Dry CargoEurope

Recapturing of Snake Island opens new grain export routes for Ukraine

With Ukraine taking back the strategically important Snake Island at the end of last month, alternate grain export routes are opening up.

The island was taken over by Russian forces on the first day of the war on February 24, but has since been retaken. Situated about 70 nautical miles south of Odesa it is strategically important, controlling access to southern waterways, allowing inland shipments to proceed, even if Ukraine’s coastal ports all remain off limits.

Ukrainian officials said this week that eight foreign vessels have arrived to take agricultural products overseas, with the Ukrainian navy involved to ensure safe passage.

Vessels can now tranship through the Bystroe Canal giving Ukrainian exports another link between the Danube and the Black Sea and relieving some of the congestion seen on the Sulina Canal, which also links the two waterways.

The port of Reni, 54 miles upstream on the northern branch of the Danube, has been reactivated and is seeing many vessel calls this week. The problem for the port is its draft – at just 3.8 m it is very limited. Nevertheless Reni and other inland ports can tranship cargo by barge into Romania for onward transport.

As Russia’s blockade on the Black Sea continues, it is estimated that 22m tonnes of last year’s Ukrainian grain crop still cannot reach their destinations.

Other export options are opening up for Ukraine, which is now harvesting this year’s grain crop with insufficient storage. Splash reported last week that Romania has reopened a Soviet-era rail link connecting its Danube River port of Galati to Ukraine a month earlier than originally planned.

Grain cargoes coming from Ukraine via Moldova can reach Galati directly to be transferred onto barges and then further, including to the Black Sea port of Constanta.

Constanta has been an important hub for Ukrainian cargoes in the opening months of the war, however, it is now operating at full capacity, both for dry bulk and containers.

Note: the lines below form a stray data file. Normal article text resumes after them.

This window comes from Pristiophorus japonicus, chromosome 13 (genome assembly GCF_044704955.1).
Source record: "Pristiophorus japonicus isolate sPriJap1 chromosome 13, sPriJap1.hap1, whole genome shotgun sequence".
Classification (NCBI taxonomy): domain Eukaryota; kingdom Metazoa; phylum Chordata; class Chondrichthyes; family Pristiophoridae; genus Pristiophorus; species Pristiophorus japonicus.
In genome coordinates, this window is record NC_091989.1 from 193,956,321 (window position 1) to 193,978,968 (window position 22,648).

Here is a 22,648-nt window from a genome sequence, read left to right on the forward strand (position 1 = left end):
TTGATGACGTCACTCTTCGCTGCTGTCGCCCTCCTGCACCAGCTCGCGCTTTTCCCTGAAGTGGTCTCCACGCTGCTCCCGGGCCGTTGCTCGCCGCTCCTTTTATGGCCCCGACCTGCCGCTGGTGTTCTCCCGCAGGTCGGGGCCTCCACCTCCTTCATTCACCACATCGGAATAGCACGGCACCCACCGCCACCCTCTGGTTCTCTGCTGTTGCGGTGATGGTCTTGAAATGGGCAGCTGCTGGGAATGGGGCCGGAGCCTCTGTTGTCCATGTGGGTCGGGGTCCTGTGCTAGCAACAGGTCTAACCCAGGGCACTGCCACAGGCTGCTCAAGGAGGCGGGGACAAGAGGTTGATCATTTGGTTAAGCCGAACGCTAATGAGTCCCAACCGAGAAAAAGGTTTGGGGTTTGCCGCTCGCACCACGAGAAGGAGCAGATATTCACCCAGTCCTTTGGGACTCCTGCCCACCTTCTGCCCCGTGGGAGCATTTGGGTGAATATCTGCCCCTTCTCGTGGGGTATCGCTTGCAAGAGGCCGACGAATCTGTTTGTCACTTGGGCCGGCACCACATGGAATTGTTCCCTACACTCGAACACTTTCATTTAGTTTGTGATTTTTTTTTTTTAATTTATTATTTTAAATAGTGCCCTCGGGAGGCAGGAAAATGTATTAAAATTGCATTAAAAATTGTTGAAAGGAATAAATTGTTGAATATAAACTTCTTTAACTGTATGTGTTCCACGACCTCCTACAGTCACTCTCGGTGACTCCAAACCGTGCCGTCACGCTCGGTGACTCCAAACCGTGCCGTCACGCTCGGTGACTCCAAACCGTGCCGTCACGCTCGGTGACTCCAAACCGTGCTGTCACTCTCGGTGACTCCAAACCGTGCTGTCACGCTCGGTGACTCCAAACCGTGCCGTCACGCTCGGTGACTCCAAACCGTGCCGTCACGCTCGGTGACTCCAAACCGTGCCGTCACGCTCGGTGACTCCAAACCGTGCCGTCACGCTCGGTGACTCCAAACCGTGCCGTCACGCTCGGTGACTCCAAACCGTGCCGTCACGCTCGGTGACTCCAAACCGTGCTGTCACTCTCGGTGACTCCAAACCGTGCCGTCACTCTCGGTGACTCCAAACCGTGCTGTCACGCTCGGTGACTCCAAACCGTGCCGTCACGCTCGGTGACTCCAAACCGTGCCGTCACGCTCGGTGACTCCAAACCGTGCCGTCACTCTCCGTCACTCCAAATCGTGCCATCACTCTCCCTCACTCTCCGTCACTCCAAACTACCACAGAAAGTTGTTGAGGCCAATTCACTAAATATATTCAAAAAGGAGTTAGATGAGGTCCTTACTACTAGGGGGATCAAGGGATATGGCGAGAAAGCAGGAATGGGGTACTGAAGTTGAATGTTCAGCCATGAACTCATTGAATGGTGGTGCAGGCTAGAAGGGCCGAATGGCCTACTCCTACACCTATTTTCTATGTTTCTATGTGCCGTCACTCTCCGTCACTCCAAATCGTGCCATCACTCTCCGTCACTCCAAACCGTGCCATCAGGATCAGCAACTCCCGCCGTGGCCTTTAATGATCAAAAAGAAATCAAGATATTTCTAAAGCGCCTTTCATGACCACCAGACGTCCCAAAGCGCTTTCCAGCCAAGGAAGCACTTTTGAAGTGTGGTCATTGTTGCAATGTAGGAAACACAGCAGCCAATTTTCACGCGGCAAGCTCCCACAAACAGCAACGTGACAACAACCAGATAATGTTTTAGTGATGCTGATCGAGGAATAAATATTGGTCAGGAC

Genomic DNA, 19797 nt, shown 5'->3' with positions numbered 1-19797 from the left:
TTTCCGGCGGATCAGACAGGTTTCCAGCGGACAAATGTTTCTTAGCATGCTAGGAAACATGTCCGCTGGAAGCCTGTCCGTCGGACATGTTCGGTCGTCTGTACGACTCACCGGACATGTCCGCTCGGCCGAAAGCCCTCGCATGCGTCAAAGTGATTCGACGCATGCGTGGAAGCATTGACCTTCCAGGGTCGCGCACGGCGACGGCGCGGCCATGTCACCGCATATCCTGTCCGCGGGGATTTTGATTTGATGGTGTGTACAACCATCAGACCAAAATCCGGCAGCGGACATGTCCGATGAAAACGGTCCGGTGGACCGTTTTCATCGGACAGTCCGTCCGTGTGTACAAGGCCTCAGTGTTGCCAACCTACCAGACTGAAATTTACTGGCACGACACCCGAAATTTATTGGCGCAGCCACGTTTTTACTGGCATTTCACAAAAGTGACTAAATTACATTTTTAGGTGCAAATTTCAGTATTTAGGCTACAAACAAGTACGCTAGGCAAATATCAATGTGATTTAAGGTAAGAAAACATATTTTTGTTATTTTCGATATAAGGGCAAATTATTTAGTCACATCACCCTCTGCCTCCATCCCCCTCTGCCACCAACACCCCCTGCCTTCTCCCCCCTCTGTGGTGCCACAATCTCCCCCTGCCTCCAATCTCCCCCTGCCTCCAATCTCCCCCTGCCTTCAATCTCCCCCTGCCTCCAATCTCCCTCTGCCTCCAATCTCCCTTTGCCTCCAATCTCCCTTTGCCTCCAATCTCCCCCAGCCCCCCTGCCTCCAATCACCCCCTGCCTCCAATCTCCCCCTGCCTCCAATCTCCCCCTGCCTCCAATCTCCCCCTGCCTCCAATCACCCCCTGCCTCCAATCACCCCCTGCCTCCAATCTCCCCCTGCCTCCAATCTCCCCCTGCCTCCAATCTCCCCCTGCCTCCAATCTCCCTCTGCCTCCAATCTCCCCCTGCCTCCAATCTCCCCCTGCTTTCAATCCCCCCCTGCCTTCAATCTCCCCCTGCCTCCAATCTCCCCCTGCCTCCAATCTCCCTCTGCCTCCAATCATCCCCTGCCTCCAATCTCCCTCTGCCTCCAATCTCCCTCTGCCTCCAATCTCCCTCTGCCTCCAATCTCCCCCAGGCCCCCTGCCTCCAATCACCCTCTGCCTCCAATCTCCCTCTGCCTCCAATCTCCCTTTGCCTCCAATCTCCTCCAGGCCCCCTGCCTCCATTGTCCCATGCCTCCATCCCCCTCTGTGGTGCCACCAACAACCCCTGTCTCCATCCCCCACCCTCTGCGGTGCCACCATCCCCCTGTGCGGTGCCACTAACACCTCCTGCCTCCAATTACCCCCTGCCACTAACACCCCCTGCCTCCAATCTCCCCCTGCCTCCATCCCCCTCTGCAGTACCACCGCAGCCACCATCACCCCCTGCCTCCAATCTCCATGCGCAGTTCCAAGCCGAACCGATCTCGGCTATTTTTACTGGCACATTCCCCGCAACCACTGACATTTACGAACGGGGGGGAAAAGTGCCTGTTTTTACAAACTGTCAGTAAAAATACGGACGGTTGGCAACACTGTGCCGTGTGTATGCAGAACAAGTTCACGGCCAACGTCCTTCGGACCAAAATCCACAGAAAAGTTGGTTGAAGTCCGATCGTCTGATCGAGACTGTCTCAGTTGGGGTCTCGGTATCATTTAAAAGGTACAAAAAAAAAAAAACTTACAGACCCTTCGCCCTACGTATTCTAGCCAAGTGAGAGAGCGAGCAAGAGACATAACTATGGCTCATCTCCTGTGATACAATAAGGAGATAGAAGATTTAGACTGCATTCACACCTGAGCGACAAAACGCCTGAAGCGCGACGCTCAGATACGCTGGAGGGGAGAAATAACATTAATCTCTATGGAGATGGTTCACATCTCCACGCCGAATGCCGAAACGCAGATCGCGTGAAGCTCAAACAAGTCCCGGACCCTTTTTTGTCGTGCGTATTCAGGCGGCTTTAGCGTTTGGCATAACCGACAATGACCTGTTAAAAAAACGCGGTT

Meanwhile, a port in landlocked Moldova located at the confluence of Danube and Prut rivers, is showing dramatically increased cargo volumes in the wake of war.

Giurgiulesti Port, Moldova’s only commercial access to international waters, has reported cargo volumes have more than doubled to more than 800,000 tons in the first half of the year, mainly due to increasing imports of petroleum oil products, coal and fertiliser and exports of grains and vegetable oil. Construction of a new $5m terminal is now underway, due to open in the second half of next year.

Bulgaria’s Black Sea port of Varna is also positioning itself to take some of the load from Ukraine. With Constanta filling up, shippers are making more enquiries about using Varna in recent weeks.

Like in Romania, the government of Bulgaria has simplified cross-border rules for trucks carrying Ukrainian import and export cargoes.

Further north, ports in Poland and Lithuania on the Baltic Sea are also taking some Ukrainian agri-products to international markets, developing a transit corridor from Ukraine which bypasses Belarus.

Sam Chambers

Starting out with the Informa Group in 2000 in Hong Kong, Sam Chambers became editor of Maritime Asia magazine as well as East Asia Editor for the world’s oldest newspaper, Lloyd’s List. In 2005 he pursued a freelance career and wrote for a variety of titles including taking on the role of Asia Editor at Seatrade magazine and China correspondent for Supply Chain Asia. His work has also appeared in The Economist, The New York Times, The Sunday Times and The International Herald Tribune.
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